“real generosity to the future lies in giving all to the present.”
Ok we stayed in the hotel at Meersburg exacting every inch of luxury out of it, staying until just past checkouts time of 10:30. Actually quite delightful staying in the fancy hotel with little old ladies and their tiny dogs, brought to breakfast under the table. I called various folks to update them on our progress – Günter, Bridgete, and Britta in Köln. Then it was time and this time without a friend to guide us along, explain, translate, show us the way and generally provide some excellent companionship. It was Jeanne and me and my limited German language skills.
Wondered through the see side of Meersburg and found the ferry crossing to Kanstance and the southern side of the lake, which is where the main route goes. We had detoured to the north side to visit Alfred, Bridgete, see Freidrichschafen and the Zeppelin museum, and Germany is the north side, tugs avoiding the expense of Switzerland. We found the Euro15 and Swiss route 2 route signs marking the bicycle route, and we were back in business.
Navigating the route is simple but like any navigation can be misled easily. There are bike way signs frequently and nearly every corner. One just has to be aware and find them. Then I have the Garmin GPS with Europe cycling routes loaded in, and Alfred loaded the GPX tracks in. But the problem is even though it is supposed to reroute when off course it still wants me to visit every waypoint, even backtracking to it. I just restart from current location. Thus navigation is a combination of things – GPS, signs, the maps and guide books (all in German) and the tried and true method of we are going downriver.
The interesting part is Jeanne does not have a competitive bone in her body but often ends up in front and I have to chase her down for a missed turn or course correction. She focus’s on riding and sometimes forgets to look for the signs.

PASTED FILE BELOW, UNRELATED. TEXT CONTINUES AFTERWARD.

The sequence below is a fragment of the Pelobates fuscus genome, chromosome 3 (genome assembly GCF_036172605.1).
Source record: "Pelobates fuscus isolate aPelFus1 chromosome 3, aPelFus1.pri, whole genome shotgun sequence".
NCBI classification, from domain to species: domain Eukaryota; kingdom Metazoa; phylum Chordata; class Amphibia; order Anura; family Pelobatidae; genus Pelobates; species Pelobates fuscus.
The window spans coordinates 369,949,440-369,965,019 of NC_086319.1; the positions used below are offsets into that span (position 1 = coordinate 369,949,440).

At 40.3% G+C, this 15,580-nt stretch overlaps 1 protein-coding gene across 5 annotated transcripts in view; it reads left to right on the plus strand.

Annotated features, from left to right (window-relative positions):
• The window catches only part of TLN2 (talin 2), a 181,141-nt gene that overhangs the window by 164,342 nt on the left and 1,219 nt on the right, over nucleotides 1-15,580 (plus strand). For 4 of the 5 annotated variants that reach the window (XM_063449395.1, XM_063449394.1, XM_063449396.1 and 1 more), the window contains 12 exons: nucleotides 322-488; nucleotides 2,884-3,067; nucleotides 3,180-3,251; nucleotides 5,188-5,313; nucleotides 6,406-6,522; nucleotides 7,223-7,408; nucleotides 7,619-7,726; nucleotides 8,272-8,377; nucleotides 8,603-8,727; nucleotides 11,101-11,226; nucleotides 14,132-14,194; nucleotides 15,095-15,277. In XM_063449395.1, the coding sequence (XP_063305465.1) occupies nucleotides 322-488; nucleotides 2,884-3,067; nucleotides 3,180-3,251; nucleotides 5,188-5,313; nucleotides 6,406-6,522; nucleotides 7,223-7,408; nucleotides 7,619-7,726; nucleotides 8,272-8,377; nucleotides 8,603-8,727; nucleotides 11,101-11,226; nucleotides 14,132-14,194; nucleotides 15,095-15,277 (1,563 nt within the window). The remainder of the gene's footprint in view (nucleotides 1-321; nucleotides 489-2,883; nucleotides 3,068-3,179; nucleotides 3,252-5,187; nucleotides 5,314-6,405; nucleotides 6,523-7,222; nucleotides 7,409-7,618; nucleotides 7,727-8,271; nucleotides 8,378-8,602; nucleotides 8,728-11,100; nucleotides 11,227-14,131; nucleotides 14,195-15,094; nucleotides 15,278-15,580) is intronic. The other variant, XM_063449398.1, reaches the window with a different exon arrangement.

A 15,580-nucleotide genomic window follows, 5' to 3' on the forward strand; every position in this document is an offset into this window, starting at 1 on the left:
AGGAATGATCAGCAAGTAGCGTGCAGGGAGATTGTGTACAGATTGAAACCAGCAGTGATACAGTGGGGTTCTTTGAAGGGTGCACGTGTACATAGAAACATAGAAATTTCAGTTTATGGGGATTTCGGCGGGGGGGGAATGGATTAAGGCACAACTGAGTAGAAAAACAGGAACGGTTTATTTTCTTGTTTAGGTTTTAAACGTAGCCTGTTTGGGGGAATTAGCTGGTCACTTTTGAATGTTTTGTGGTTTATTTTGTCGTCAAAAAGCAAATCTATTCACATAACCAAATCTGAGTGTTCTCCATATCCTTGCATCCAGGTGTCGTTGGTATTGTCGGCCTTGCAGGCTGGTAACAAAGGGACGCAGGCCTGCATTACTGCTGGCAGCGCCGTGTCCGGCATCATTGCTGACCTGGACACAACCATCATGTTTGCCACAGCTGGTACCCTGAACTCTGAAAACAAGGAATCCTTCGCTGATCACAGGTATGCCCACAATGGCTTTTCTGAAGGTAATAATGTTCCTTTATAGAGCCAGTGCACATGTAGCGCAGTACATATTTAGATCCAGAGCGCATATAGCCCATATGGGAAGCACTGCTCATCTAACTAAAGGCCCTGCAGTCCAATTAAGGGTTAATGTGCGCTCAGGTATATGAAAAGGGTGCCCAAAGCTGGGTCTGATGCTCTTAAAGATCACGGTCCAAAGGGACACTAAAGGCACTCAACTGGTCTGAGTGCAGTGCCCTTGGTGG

It was delightful riding mostly on bike path, just cruising along. We agreed before the ride to go approximately 60 kilometers a day and now we agreed to start looking about 4 pm for a place to stay. We want to just see how it feels. If one has reservations one must either be there and it is a long day or a short day.
We made it to Diessenhofen on the Swiss side and Gallingen on the German side with a Swiss town apparently built in midevil times 1500-1600) and the bridge in 1814-1815.
We agreed to stop but did not want to cross in Switzerland. But Gailingen was definitely at the top of hill, thus we roads down the trail along river for a bit but realized no guest houses were forthcoming so back and climbed the hill.
Ended up at first guesthouse we came to for 60€ and took it with shared bath and shower. Overlooked town square and delightful. Sat out on terrace where wifi was available and drank a delightful beer. Then on to a restaurant for dinner deciding to try somewhere else to eat. Lovely outdoor restaurant with incredible food. Am loving this restaurant which is leisurely. Dinner was nearly 3 hours long. Sit, talk, drink, enjoy and oh yes savor some delightful food. Not rushed in the least. I remember coming back from South America and going to a German restaurant in Plano, Texas and feeling rushed through, like the restaurant was a factory. Here it feels comfortable to just order a beer and sit and enjoy even if it takes hours.